T.I.' s help in talking down a suicidal man  from an Atlanta skyscraper may also help the rapper's image as he faces the possibility of returning to federal prison after prosecutors say he violated his probation.
T.I. is scheduled to appear in court on Friday  to explain to a federal judge why he should stay out of prison. If found guilty of violating his probation, T.I.'s attorneys say he should face at most between five and 11 months in prison.
He served a 10-month sentence behind bars and a halfway house after pleading guilty to federal weapons charges from a 2006 arrest and was released in March. The multiplatinum-selling artist, whose real name is Clifford Harris, was in the midst of personal and professional success when he and his wife were arrested Sept. 1  on suspicion of drug possession.
News of his arrest and the pending hearing dominated headlines until Wednesday afternoon, when T.I. joined the crowd gathered outside a 22-story office building in Atlanta and told officers he wanted to help a man who was threatening to jump after hearing about the situation on the radio in his car.
Authorities said the man agreed to come down in exchange for a few minutes face-to-face with T.I., who recorded a video of himself on a cell phone that was shown to the man by rescue workers to prove he was really there.
"Something in my heart told me to go there and help," T.I. said in a telephone interview with The Associated Press afterward. "I told him it ain't that bad. It'll get better, to put the time and effort into making it better. It looks bad right now, but it can turn around. I told him, 'You know I know.'"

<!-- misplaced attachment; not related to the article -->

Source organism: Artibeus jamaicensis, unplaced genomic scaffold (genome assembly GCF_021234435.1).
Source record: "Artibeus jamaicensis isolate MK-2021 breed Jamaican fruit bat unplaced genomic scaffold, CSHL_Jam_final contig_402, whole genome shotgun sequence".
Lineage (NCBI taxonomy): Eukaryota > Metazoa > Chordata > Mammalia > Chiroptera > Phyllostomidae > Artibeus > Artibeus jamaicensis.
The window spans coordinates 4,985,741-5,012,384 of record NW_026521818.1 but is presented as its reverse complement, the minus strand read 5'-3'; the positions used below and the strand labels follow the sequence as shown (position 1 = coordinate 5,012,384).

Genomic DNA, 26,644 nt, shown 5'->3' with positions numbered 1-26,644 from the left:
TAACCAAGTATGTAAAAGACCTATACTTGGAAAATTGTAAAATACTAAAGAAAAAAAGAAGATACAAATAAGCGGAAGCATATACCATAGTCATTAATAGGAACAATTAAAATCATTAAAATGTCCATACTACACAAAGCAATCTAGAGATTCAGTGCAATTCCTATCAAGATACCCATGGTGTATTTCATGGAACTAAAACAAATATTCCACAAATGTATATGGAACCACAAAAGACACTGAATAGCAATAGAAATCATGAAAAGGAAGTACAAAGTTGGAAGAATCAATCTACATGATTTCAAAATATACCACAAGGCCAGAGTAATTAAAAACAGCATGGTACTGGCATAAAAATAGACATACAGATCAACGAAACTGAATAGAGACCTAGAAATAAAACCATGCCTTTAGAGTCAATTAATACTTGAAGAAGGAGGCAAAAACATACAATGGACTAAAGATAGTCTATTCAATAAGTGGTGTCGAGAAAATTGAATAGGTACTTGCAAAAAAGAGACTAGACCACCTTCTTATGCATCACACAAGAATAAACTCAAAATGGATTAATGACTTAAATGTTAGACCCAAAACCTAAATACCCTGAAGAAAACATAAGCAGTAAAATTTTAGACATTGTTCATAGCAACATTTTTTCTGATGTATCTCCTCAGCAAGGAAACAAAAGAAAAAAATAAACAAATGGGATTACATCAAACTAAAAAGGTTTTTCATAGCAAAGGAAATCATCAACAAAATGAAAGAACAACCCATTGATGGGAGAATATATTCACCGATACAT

T.I. said the idea that his willingness to help was a stunt to win favor with the judge was offensive.
"I honestly feel that God put me in the position to do what needed to be done," he said. "I was just there to help. I can't take no credit. This is God's work. I didn't have plans this morning to go down there like that."
A probation officer has recommended T.I. face eight to 14 months in prison. As a condition of his release earlier this year, he was ordered not to commit another federal, state or local crime while on supervised release, or to illegally possess a controlled substance. He was also told to take at least three drug tests after his release and to participate in a drug and alcohol treatment program.
Whether this week's good deed will factor into that explanation is unclear. Steve Sadow, one of T.I.'s attorneys, declined on Thursday to comment on the incident or if it would play a role in his client's defense.
Associated Press writer Jonathan Landrum Jr. contributed to this report.
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